Communication Secrets | How Different MBTI Types Handle Conflict and Resolution

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Mapping out personalities with The Myers-Briggs Type Indicator (MBTI) is a widely-used psychological tool that places people into one of 16 personality types–it’s been around for a long time, and you probably know which one you fall into!

So, what does it have to do with how different MBTI types communicate and handle conflict and resolution? More than you would think! 

Understanding MBTI can be a potent way to unlock the enigmas of interpersonal communication, especially when it comes to conflicts. We are going to look into how different MBTI types handle conflict and what means can be used for productive resolution!

Why Does MBTI Matter in Conflict?

Before getting into the specifics, you have to understand why one’s personality type matters in conflict situations. The way we see the world, how we make decisions, and even our preferences for social interactions can differ wildly based on our MBTI type. These traits affect how we approach conflict, how we react when we’re in the thick of it, and how we go about resolving it.

The Four MBTI Groupings

MBTI categorizes personality into four classifications:

Introversion (I) vs. Extroversion (E)

Sensing (S) vs. Intuition (N)

Thinking (T) vs. Feeling (F)

Judging (J) vs. Perceiving (P)

Each person’s type is a combo of these, such as INTJ, ESFP, etc.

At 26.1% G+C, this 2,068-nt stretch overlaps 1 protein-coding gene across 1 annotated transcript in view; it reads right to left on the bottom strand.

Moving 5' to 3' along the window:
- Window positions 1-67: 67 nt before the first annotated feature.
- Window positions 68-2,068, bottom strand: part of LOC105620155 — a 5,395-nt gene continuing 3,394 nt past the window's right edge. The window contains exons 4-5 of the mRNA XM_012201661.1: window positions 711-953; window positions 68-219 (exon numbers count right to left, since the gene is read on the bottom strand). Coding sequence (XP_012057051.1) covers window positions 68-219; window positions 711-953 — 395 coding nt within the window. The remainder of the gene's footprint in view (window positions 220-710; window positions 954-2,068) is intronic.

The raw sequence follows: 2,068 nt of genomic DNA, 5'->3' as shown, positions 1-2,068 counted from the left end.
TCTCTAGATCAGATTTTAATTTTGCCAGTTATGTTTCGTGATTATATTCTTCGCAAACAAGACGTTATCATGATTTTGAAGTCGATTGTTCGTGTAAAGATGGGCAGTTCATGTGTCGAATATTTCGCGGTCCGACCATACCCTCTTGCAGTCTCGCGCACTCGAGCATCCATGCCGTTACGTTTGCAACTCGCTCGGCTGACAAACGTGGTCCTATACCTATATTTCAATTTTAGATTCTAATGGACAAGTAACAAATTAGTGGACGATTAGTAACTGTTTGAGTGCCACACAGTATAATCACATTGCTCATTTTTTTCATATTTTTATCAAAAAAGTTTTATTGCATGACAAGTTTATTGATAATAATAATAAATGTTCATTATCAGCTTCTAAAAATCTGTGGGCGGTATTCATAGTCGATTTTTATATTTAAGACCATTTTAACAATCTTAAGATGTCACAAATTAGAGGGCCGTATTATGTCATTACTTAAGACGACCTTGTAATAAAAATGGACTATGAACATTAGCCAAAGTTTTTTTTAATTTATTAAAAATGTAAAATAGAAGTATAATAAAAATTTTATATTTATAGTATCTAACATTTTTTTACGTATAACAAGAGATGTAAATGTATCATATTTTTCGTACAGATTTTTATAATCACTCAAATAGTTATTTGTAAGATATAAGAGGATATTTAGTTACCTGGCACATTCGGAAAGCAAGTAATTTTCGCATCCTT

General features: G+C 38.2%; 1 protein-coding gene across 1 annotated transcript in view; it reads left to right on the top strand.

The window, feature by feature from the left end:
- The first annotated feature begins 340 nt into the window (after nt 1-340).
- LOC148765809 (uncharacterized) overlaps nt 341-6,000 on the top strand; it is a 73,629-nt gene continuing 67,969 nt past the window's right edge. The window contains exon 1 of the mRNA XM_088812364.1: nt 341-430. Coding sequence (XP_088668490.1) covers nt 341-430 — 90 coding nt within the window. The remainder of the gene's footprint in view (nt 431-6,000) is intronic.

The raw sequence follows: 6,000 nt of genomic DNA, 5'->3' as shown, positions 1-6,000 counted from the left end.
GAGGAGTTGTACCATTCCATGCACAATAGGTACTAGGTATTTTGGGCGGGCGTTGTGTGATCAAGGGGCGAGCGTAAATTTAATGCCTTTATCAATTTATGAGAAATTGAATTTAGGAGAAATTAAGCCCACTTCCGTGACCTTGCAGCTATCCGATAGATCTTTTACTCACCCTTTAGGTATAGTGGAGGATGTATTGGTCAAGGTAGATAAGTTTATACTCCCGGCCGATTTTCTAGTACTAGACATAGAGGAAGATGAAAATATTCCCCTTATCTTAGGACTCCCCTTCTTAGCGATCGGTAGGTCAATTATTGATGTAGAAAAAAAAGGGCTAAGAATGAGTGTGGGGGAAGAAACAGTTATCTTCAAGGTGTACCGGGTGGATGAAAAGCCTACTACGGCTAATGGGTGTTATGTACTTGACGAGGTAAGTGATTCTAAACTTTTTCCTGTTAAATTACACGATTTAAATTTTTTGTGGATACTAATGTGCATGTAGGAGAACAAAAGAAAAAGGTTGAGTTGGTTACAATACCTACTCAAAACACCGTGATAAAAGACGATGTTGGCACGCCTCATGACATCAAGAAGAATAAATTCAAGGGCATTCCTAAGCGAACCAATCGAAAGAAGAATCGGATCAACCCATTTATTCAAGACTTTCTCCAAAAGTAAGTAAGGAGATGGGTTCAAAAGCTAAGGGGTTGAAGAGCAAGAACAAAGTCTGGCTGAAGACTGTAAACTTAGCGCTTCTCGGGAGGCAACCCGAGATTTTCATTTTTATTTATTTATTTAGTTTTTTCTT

introvert

Introverted Types (ISTJ, ISFJ, INFJ, INTJ, ISTP, ISFP, INFP, INTP)

Introverted types tend to retreat inward when confronted with conflict, needing solitude to process their thoughts and feelings. Their approach to conflict resolution usually relies on reflection and careful consideration.

Think of introverts as the backstage crew in a theater–they want to stay out of the spotlight, taking their time to think things through. When any drama unfolds, they’re backstage, going over the script and maybe trying to do a few quick punch-ups to delay any confrontation. 

common traits

Common Traits

  • They generally shy away from conflict
  • They need some time to process
  • They value genuine resolution over any kind of quick fixes
resolution

Strategies for Resolution

  • Give them the space and time to think before talking about the issue
  • Focus on one-on-one communication
  • Give them logical, detailed explanations for your point of view

extrovert

Extroverted Types (ESTJ, ESFJ, ENFJ, ENTJ, ESTP, ESFP, ENFP, ENTP)

Extroverts are the life of the party—or the debate, in this case. They thrive in the spotlight and love hashing things out right then and there. If conflict is a game, they’re the MVPs.

common traits

Common Traits

  • More comfortable confronting issues
  • Seek quick resolution
  • Prefer open dialogue and multiple perspectives
resolution

Strategies for Resolution

  • Engage them in open, honest discussion
  • Be ready for a lively debate
  • Use a democratic approach, allowing everyone to have their say

sensing

Sensing Types (ISTJ, ISFJ, ESTJ, ESFJ, ISTP, ISFP, ESTP, ESFP)

Sensing types are like forensic detectives on a crime scene–they want just the facts, ma’am, nothing but the facts. With those, they’ll carefully piece them together to attempt to solve the conflict case in front of them!

common traits

Common Traits

  • Focus on facts and details
  • Prefer clear, linear solutions
  • Could ignore underlying emotional factors
resolution

Strategies for Resolution

  • Stick to the facts and be specific
  • Provide a step-by-step plan for resolution
  • Don’t rely on abstract concepts or theories

intuitive

Intuitive Types (INFJ, INTJ, ENFJ, ENTJ, INFP, INTP, ENFP, ENTP)

These are the head-in-the-cloud creatives and philosophers. While everyone else is arguing about what happened, they’re contemplating why it even happened in the first place and what it means for the future.